"I've been working in banking for 20 years in London and never witnessed so much anxiety from the international community living in the City. This goes beyond the Lehman default period and it affects people way beyond the finance industry.
Everyone is wondering if British people realise what they have actually voted for and what the long term implications are. There is a broad feeling that a relatively unimportant and domestic political battle has escalated into a decision that will negatively affect people's lives for decades.
When I talk to colleagues, there are two key things on their minds. 1) Will I lose my job and/or have to move abroad? 2) Will my house (which took me so long to buy) collapse in value?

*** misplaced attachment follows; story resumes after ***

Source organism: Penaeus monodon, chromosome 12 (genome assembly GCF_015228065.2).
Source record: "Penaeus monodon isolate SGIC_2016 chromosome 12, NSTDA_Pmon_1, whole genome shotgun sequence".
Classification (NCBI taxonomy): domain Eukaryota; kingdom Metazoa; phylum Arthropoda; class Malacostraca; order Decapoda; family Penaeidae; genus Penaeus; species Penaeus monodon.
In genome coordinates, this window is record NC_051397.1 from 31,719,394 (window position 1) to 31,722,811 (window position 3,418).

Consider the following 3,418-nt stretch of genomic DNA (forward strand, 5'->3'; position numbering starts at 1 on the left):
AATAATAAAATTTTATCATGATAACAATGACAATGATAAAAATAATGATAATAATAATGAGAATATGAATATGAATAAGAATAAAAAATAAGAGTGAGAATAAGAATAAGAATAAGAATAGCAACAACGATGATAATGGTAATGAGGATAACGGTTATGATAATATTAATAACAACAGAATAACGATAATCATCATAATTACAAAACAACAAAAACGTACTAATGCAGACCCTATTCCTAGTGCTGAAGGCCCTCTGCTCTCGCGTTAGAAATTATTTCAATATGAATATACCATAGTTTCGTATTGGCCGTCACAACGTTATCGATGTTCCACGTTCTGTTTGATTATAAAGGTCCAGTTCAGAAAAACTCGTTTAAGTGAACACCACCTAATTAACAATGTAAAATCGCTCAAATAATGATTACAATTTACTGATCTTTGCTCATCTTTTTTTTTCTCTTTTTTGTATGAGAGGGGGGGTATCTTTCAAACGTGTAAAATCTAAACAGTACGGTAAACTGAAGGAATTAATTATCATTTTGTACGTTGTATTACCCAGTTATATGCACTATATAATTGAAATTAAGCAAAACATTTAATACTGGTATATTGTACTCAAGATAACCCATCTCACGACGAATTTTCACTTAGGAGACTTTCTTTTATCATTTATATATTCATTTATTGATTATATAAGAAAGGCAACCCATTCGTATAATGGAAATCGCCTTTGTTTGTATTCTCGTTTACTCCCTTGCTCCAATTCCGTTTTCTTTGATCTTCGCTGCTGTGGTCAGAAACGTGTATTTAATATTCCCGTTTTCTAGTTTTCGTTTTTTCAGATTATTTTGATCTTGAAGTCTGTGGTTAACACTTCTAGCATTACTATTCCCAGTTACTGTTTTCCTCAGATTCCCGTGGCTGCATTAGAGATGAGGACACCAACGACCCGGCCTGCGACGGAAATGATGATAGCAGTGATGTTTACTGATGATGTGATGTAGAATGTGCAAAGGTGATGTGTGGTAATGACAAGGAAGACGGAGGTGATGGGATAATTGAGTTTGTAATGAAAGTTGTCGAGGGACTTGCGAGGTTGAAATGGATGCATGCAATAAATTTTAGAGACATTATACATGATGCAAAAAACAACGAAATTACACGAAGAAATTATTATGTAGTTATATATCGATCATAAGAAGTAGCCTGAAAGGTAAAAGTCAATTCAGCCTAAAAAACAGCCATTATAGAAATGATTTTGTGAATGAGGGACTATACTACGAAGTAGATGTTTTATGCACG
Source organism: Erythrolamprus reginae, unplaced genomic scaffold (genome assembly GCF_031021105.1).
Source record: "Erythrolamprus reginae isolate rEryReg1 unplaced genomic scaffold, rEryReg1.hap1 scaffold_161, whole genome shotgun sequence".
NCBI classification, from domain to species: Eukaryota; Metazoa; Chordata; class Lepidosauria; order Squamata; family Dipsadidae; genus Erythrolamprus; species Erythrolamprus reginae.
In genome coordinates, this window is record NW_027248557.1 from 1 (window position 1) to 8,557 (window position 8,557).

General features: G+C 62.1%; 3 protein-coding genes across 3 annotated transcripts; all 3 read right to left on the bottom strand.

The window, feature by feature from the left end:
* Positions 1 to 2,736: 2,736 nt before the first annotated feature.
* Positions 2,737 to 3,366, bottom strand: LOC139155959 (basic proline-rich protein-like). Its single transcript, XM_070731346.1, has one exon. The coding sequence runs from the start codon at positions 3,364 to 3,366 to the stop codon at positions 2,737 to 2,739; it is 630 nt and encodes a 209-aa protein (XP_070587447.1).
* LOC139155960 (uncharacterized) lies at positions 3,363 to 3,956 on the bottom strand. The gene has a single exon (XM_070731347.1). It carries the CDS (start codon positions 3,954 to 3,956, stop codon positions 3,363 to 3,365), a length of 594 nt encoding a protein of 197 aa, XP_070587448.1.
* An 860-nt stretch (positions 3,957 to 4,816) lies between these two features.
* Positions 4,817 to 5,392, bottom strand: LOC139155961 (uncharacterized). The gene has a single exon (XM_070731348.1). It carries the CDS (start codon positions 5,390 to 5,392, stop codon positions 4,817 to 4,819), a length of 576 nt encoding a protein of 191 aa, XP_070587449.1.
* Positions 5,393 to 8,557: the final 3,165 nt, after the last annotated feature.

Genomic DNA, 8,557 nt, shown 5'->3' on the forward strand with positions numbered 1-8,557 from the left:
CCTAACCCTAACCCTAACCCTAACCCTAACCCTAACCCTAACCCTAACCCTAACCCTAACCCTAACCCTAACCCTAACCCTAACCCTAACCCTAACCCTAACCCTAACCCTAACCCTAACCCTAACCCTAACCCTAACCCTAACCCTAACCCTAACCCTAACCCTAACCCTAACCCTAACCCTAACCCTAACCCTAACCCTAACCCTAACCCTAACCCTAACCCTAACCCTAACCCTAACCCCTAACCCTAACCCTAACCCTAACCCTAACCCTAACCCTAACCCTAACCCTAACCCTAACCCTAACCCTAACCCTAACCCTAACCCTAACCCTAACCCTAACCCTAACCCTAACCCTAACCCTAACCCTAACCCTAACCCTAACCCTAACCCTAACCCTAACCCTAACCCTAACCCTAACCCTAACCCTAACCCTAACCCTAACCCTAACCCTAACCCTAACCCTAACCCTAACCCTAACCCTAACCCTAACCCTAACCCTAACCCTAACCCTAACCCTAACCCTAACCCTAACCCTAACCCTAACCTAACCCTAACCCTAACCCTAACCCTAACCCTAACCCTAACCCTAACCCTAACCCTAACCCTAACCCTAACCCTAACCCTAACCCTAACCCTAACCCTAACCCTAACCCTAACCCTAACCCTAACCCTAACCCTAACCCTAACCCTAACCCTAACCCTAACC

Will jobs move out of London? Personally, I think there will be only 1,000 to 2,000 front office jobs that really NEED to be relocated to Paris, Frankfurt and Dublin over the next 24 months. Need may not be the main driver, however. As various people have pointed out, many firms will take the opportunity to move far more people than necessary into lower cost areas.
Bankers are stoical people. While there's anxiety, no-one's panicking and packing their bags, but everyone is aware that the likely need to relocate has gone up substantially. Frankfurt and Paris are the no-brainers. The picture for Southern Europe is more blurry."
Fred Ricci is the pseudonym of a senior salesperson at a major US bank in the City of London